Recent letters to the editor from Gazette readers:
Why try to block access?
Suggestions to the TOPS Board of Directors concerning the recent trail construction in Red Rock Open Space, Section 16 and on Intemann Trail: The work to block access to the Intermittent Waterfall shortcut - an attempt to block access to a trail put in and maintained by volunteers was wasted effort/tax dollars. The shortcut is still an in-use good trail. Why try to block access?
The new Red Rock/16/Intemann trails - a lot of shrub oak, juniper, and pine trees were "vandalized" for those trails. A sign in Red Rock calls for reporting of "tree vandalism" when spotted.
The "re-alignment" of the Intemann Trail wasn't needed and new trails - decomposed granite trail surfaces that drained well have been traded for sticky red mud surfaces that don't drain. In fact, gravel had to be imported to make a portion of one of the new Red Rock/16 trails passable in wet weather.
Wiping out the connector trail from the new trail intersection at the south end of Red Rock means the contractor built about 20 mosquito breeding ponds with their mounding technique.
Perhaps a better use of our tax dollars would be to concentrate on restoring the Waldo Canyon trail. Or repairing the Santa Fe trail asphalt section from Criterium Bike Shop to Woodmen Ave. that is cracked and broken?
I urge the TOPS board to get out from behind their desks and see what their projects are really doing versus what needs doing.
Are we going to be next?
RE: Legalized marijuana turns Colorado resort town into homeless magnet.
"The city's (Durango) Business Improvement District held a meeting May 12 to review the results of a survey completed by local businesses on how to address the panhandling issue, which has become an urgent matter as the city enters its busy summer tourist season.
Among the suggestions were stricter laws for panhandling and loitering, strategic placement of obstacles such as bistro tables and flower boxes to discourage sitting and lying on sidewalks. They also proposed launching a campaign discouraging tourists to give money to the pan handlers."
Walking over to The Famous steak house last Friday evening from the Springs Orleans restaurant, there was a couple sitting on the sidewalk eating ice cream cones and about 20 feet away were two homeless people sitting on the sidewalk with signs begging for money, across the street on the other corner were probably six homeless people sitting on the sidewalk begging for money, one of them a female yelling at some imaginary person, scaring everyone around her who was trying to avoid her. Really?
Thank you Mayor and City Council for transforming this once beautiful downtown in to a homeless paradise full of depression, terror, and disgust.
What ever happened to enforcing the law of Loitering? Loitering is the act of remaining in a particular public place for a protracted time without any apparent purpose. Under certain circumstances, it is illegal in various jurisdictions.
The scene of a recent massacre
Intemann Trail between Red Rock Canyon and Section 16, has recently been bulldozed by Colorado Springs Parks Dept. It had been cleared and improved by friends of Paul Intemann in his memory after the young Manitou Springs city councilman was killed in a car accident in 1984.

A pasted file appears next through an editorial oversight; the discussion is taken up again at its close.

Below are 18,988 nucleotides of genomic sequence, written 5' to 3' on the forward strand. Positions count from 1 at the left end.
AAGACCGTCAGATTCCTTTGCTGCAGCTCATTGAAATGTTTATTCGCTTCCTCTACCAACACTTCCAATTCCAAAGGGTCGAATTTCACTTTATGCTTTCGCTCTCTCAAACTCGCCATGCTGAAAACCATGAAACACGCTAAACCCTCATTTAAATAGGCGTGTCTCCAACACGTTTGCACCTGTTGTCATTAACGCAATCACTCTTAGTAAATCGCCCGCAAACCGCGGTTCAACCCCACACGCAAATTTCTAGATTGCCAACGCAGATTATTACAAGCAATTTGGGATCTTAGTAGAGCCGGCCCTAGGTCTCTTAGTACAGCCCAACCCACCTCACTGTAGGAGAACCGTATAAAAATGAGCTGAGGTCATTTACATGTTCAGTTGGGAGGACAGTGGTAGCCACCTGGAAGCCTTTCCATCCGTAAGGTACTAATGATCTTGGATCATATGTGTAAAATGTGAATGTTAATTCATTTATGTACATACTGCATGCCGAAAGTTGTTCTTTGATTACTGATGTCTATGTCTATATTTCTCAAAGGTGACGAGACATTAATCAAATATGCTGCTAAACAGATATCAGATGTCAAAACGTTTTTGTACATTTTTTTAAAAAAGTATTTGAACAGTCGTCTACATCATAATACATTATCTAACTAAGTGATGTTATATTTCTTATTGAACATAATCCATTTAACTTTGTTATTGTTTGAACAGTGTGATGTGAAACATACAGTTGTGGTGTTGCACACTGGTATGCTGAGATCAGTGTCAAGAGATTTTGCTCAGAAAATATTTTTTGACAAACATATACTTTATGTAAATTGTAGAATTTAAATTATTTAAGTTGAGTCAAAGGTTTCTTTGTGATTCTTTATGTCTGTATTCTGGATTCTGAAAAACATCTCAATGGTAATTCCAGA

Above the area named for Intemann is now a smooth, level trench bulldozed through loose forest rubble - obviously a path for bicycles. Every heavy rain will transport a tremendous volume of that rubble down the valley, and into Sand Canyon.
"The Grantor shall not change, disturb, alter, excavate, or impair any natural watercourse or wetland (canyons are intermittent watercourses) or alter the land surface through grading or soil dumping or trenching. . . ;" page 4 of the Conservation Easements, for which Palmer Land Trust received $14,000 each, $28K total to enforce.
At the top of Crystal Hills Blvd, turn onto Bevers Place and park at the trail head. Bear right, walk 12 minutes, you are at the scene of the massacre.
A right way and a wrong way
I have heard many people (including TV pundits and Senator Mich McConnell) ask "How can anyone object to FBI director James Comey's firing if that person has been calling for Comey's resignation?"
Being both in favor of director Comey's resigning and against his firing may seem contradictory at first, but the explanation is actually very simple and completely logical.
If an FBI's director resigns, then that would be in keeping with the checks and balances of the three branches of government as required by the U.S. Constitution. So, logically a person can be in favor of Comey's resignation due to his not following FBI procedures and rules when he made public the on-going investigation of one candidate, which then lead to at least some effect on the voters' view of that candidate.
But, a person who favors resignation for the reasons given above, can and should be firmly against having the head of the executive branch fire any person holding the position of FBI director, seeing as how the FBI director has a major function in the operations of the judicial branch of government.
A presidential firing of the FBI director for any reason whatsoever shakes The U.S. Constitution's separation of the three branches of government to its very core.
There is a right way and a wrong way to accomplished most tasks in life and the firing of the FBI director by the president was clearly the wrong way.
Don't need any more hysteria
Re: Inquiry into Russian ties. As I read through the article The Gazette re-posted a full day after the so-called issue came up, I noticed there really is nothing substantial in it worth reading. The author mentioned everything that "could" have happened in the meeting between our president and the Russians, but nothing that actually did happen. Our country is as divided as it possibly could be since the Civil War. We don't need more hysteria in the news.